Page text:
Thomas Sigismund Stribling (March 4, 1881 – July 8, 1965) was an American writer and lawyer who published under the name T.S. Stribling. He won the Pulitzer Prize for the Novel in 1933 for his novel The Store.
Born March 4, 1881, in Clifton, Tennessee, a small town off the Tennessee River, Thomas Sigismund Stribling was the first child of lawyer Christopher Columbus Stribling and his wife, Amelia Ann (Waits) Stribling. Christopher Stribling had been a soldier in the Union Army, while the Waits family had fought in the Confederacy. T.S. Stribling would later say this resulted in his being a "doubter and a questioner" (Bain, 433). He would go on to use the stories of his parents, grandparents and extended family on both sides to create the realistic depth of his Southern Reconstruction novels.
Stribling completed his high school education at the age of seventeen, at Huntingdon Southern Normal University in 1899, in the nearby town of Huntingdon, Tennessee. By this time Stribling was convinced that he was meant to be a writer, having already sold his first story at the age of 12 for five dollars; Stribling was ready to get started with his future in literature. With that in mind, Stribling became the editor of a small weekly newspaper called the Clifton News. Stribling was hoping to use the Clifton News as a launching pad for his writing career, unfortunately Stribling was only there for about a year before his parents convinced him to return to school and complete his education. In the fall of 1902, Stribling graduated from the Florence Normal School, what is now recognized as the University of North Alabama, in Florence, Alabama. There, Stribling was able to earn his teaching certification in one year.
In 1903, Stribling moved to Tuscaloosa, Alabama, to teach at the Tuscaloosa High School. He taught both mathematics and physical education. He actually only taught at the school for one year, having "no idea whatever of discipline." (Kunitz, 1359) before departing, preferring instead to continue his own education. In 1905, Stribling completed his law degree at the University of Alabama School of Law. Yet again he only used his newly earned education for a brief time, moving quickly from law office to law office: The Florence law office of George Jones, serving as clerk, the Florence law office of Governor Emmett O'Neal, where Stribling worked (again) briefly as a practicing lawyer, as well as the Law Office of John Ashcraft, also as a practicing lawyer. Stribling went through three law offices in less than two years. It turns out that instead of working diligently on client cases, Stribling was in fact using the office supplies and typewriter, and paid hours, to perfect his writing craft. Under the advice of his fellow lawyers, Stribling gave up practicing law in 1907.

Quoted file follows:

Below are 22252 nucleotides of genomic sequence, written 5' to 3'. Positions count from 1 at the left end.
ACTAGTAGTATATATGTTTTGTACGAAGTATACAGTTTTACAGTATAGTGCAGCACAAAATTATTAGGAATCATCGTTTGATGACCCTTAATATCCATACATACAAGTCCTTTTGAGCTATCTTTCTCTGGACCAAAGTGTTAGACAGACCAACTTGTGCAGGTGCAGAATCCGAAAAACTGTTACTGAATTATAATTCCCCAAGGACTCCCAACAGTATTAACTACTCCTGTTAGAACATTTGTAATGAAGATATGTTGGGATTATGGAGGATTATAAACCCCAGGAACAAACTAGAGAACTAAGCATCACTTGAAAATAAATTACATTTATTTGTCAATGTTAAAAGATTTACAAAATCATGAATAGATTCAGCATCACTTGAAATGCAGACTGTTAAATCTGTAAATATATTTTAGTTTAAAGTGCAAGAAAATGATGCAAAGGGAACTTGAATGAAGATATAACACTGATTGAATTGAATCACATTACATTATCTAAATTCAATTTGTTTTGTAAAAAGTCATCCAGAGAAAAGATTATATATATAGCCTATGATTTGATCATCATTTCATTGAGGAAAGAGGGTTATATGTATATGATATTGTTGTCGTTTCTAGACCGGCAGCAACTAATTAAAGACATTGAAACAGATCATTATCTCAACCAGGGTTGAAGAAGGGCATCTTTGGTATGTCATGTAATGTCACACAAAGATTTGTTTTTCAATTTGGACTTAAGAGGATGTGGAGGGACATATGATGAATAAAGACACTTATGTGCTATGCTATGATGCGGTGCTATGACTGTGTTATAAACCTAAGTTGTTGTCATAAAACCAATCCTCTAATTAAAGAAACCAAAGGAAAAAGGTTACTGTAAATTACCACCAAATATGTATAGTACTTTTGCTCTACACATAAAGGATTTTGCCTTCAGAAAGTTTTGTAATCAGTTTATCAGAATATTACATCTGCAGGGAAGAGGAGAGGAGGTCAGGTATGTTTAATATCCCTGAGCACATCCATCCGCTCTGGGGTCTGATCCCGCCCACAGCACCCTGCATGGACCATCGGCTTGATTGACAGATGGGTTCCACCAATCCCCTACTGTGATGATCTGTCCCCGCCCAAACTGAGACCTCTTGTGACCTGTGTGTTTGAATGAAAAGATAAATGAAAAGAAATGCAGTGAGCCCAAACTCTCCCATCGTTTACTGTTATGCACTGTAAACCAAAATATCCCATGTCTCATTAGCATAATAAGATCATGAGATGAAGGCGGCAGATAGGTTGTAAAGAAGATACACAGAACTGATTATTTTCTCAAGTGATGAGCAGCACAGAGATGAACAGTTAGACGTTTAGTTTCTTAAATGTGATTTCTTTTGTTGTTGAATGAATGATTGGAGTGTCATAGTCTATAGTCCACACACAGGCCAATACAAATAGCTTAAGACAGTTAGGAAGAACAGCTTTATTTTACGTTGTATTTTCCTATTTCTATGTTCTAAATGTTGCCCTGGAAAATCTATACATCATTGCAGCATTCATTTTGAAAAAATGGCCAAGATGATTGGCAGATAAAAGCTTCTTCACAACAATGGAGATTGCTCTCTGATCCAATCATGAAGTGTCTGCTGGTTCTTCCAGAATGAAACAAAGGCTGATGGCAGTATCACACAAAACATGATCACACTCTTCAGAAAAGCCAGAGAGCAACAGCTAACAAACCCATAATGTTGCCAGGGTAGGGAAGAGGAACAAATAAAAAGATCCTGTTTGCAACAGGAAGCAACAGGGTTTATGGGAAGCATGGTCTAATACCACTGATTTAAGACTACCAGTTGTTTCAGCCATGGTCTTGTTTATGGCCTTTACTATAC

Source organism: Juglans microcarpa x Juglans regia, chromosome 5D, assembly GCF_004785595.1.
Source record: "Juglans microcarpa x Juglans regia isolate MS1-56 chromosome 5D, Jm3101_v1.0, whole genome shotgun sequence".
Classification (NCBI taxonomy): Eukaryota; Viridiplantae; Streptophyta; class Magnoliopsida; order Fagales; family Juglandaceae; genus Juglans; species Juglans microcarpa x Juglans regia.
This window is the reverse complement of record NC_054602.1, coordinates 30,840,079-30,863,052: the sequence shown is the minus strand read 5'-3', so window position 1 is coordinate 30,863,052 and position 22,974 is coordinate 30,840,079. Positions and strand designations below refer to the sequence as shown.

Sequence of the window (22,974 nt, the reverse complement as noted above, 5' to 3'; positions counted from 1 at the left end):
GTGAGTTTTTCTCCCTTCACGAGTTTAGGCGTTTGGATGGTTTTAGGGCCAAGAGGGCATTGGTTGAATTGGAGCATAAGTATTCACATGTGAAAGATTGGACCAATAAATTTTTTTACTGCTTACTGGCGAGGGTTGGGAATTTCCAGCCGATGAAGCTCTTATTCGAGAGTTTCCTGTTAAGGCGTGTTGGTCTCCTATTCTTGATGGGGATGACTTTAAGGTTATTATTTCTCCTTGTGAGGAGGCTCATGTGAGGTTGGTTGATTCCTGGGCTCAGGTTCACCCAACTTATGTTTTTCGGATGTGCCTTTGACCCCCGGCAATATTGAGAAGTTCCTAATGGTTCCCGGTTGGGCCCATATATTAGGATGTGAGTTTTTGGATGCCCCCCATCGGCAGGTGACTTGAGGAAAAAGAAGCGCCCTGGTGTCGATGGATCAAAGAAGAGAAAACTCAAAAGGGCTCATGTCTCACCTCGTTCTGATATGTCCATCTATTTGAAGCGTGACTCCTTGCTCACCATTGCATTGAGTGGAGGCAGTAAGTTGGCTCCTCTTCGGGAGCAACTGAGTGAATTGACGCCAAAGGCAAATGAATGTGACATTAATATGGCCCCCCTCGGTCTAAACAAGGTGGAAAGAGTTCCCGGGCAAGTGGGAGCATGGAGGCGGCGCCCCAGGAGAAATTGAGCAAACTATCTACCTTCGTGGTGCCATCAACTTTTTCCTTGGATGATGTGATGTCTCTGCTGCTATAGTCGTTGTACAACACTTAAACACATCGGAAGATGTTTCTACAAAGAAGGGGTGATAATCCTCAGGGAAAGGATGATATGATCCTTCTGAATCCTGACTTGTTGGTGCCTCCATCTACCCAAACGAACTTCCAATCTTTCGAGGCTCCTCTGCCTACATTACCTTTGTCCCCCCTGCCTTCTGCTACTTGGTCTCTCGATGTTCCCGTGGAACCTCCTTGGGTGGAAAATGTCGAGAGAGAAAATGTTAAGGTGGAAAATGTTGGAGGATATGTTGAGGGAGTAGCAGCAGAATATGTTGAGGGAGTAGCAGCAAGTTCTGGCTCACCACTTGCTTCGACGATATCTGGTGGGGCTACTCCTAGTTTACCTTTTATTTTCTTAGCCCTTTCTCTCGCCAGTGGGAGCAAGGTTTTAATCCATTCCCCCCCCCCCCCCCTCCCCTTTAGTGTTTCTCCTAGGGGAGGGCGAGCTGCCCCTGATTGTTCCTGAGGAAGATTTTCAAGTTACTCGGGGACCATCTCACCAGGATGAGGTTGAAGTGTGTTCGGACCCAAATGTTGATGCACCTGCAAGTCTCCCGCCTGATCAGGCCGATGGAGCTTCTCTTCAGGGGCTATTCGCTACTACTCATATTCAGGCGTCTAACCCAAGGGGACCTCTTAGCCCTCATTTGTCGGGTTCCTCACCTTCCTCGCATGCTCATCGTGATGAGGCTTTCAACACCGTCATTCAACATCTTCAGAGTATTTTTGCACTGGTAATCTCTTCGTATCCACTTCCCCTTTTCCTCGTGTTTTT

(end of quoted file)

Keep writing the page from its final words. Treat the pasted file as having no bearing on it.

After moving to Nashville, Tennessee in 1907, Stribling picked up a job at the Taylor-Trotwood Magazine as a writer and salesman of ads and subscriptions and as "a sort of sublimated office boy." (Kunitz, 1359) It was at the magazine that Stribling had two works of fiction published: The Imitator and The Thrall of the Green, both reflecting the social themes he would later become well known for.
Repeating his pattern and encouraged by his small success, Stribling left the magazine in 1908. He then moved to New Orleans where he produced "Sunday-school stories at the phenomenal rate of seven per day; many of these stories were eventually published by denominational publishing houses." (Martine, 73) Stribling went on to write many more Sunday-school stories as well as adventure stories for boys that were printed in various pulp magazines such as: American Boy, Holland’s Magazine, Youth's Companion, Adventure, and Everybody’s Magazine; it was these writings that afforded Stribling to, for the first time, live off the profits of his creative ability. For Adventure, Stribling wrote detective stories featuring his psychologist sleuth Doctor Poggioli.  Stribling also wrote some science fiction stories with satirical undertones, such as "The Green Splotches" (1920), about aliens in South America, and "Mogglesby" (1930), featuring intelligent apes. 
In 1917, The Cruise of the Dry Dock was published in a limited print run of 250 copies. This was Stribling's first effort at a novel. It most likely was heavily influenced by his boy-like adventure writings for his various pulp magazines. It was a World War I seaborne adventure story set in the German infested waters of the Sargasso Sea, where the American crew tries to escape capture and certain death by the hands of the evil enemy. "A potboiler, The Cruise of the Dry Dock is neither in its style nor its choice of subject matter particularly original or impressive." (Martine, 73)